Democratic Sen. Bill Nelson attended CNN's town hall on Wednesday night to talk about school safety and gun violence. But by the end of the night, the vulnerable senator up for reelection this year proved one thing clearly: He is gearing up for a fight against Florida Gov. Rick Scott.
Scott, who declined to attend citing state business, was front of mind for Nelson throughout the event that aimed to discuss school safety in the wake of the Parkland school shooting that left 17 people dead last week.
"There is no representative of the state of Florida," Nelson said at the open of the town hall. "Our governor did not come here."
The comments previewed what to expect during what could be a hotly contested race between Nelson and Scott, with the sitting senator showing he is prepared to hammer the governor on guns whenever he gets the chance. Scott has yet to declare his intention to run against Nelson, but national and Florida Republicans -- including President Donald Trump, who won the state in his presidential election last year -- are eager for him to get in.
Nelson slammed Scott for failing to attend, for incentivizing gun manufacturers to come to Florida and for not adequately responding to the 2016 shooting at a club in Orlando, Florida that left 49 people dead.
"Two years ago, when 49 lives were taken in the Pulse nightclub, and nothing was done; not in Washington, not in Tallahassee, not one thing offered by the administration in Tallahassee," Nelson said. "And here we are, going through this again. And it's going to unfortunately very possibly continue unless we get some common-sense laws on the book."
Nelson, in the same answer, commended Florida Sen. Marco Rubio for showing up. Rubio, an opponent of certain gun control measures with ties to the National Rifle Association, was sharply criticized by gun survivors and shooting victims families and was repeatedly booed for some of his answers.
Scott's gubernatorial office disputed the allegation that the governor did nothing after the Pulse shooting.
John Tupps, Scott's communications director, said that Scott secured "$5.8 million for the Florida Department of Law Enforcement to add 46 counterterrorism agents to the Terrorism Task Forces" after the Pulse attack and signed legislation last year that "requires schools to prioritize the establishment of school resource officers."
Nelson also faulted the Scott administration for the giving Kalashnikov USA, the company that makes the Kalashnikov AK-47 rifle, financial incentives for manufacturing the weapon in Pompano Beach, Florida.
"Did you know it is manufactured in this state?" he asked a student about the AK-47. "Did you know that the state of Florida, the governor's office gave financial incentives for them to come into the state and manufacture?"
He went on to use the same argument for a Colt Corporation operation in Kissimmee, Florida.
Tiffany Vause, spokeswoman for the Florida Department of Economic Opportunity, told CNN on Thursday that the State of Florida did offer Kalashnikov USA tax refunds, but the contract was terminated because the company did not complete the process needed to obtain them.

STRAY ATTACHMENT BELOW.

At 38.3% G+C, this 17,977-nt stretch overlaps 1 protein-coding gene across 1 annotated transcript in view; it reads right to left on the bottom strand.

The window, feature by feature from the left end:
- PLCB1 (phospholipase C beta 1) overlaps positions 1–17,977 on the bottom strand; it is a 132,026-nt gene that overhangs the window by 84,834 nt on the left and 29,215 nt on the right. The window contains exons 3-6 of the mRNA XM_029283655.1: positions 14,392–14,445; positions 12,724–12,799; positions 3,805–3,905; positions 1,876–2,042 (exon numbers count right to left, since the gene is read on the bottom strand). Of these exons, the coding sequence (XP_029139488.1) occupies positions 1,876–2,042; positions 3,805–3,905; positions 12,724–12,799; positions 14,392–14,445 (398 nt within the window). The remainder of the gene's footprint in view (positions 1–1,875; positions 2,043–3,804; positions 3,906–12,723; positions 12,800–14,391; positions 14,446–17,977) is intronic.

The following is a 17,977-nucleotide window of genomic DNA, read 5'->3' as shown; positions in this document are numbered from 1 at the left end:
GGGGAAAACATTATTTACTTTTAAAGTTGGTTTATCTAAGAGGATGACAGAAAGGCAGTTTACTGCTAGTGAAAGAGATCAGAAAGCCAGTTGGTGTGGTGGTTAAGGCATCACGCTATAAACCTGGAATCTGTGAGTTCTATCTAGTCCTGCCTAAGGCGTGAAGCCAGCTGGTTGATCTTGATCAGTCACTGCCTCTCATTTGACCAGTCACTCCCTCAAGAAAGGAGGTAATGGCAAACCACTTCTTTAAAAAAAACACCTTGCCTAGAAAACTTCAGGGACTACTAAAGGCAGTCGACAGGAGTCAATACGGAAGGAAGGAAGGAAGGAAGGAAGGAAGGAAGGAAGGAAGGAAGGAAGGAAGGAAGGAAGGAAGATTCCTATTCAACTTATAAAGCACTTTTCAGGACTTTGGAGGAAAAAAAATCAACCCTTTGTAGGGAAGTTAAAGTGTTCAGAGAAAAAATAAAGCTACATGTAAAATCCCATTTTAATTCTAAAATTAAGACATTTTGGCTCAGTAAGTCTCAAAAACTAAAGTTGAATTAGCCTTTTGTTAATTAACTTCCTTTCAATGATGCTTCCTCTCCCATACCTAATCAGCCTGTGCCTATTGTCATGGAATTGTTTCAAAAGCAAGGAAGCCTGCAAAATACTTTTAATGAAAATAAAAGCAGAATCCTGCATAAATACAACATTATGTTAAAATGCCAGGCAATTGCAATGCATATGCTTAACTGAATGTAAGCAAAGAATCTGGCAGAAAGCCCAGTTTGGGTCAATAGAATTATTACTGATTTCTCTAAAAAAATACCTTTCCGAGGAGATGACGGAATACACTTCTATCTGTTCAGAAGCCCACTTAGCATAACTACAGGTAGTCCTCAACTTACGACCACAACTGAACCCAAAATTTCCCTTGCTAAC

The National Republican Senatorial Committee deferred a request for comment to Scott's team.
"Not shocking that Senator Nelson wants to exploit this tragedy and make it into a political stump speech," said Joanna Burgos, a Scott adviser. "I'll leave Senator Nelson to his politicking during this tragedy. Governor Scott has spent the week attending funerals, meeting with parents, students, law enforcement, etc to make sure this does not happen again. No room for politics today."
The thrust of Nelson's argument was clear: Scott has not addressed gun violence adequately.
But under the surface, Nelson also signaled that he views Scott as the most formidable opponent he could draw in the 2018 race -- and that he is already preparing the lines he would use against the Florida governor.
And, in doing so, he parroted political arguments made against Scott by the Democratic Senatorial Campaign Committee.
"Rick Scott is refusing to show up tonight because he cannot defend his record," spokesman David Bergstein said in a statement. "It shouldn't have taken this tragedy or the ones before it to compel Scott to consider basic ideas to protect Floridians from gun violence but Scott only does anything when it benefits his own political interests."
Scott has so far dodged questions about whether he plans to run for Senate in 2018. Speaking with reporters earlier this month, Scott said he had an "existing job" and is focused on his current legislative sessions in Tallahassee.
But he is getting pressure -- from Florida and beyond -- to run for the seat.
"I hope this man right here, Rick Scott, runs for the Senate," Trump said during a visit for Florida last year.
"I don't know what he's going to do, but I know that at a certain point it ends for you, and we can't let it end," Trump added. "So, I hope he runs for Senate. Who knows what he's gonna do?"
It is still early in the 2018 cycle, but preliminary polling shows the race could be neck-and-neck in a state that has a long history of races with razor-thin margins.
A Democratic operative involved on Senate races said Thursday that it seemed clear Nelson was eager to send a sign to Scott's team as the governor weighs a run.
"Anyone watching on Rick Scott's team who thought they were going to be able to stroll through these Senate race got a reminder last night that they don't know a damn thing about Sen. Nelson," the operative said.
This story has been updated.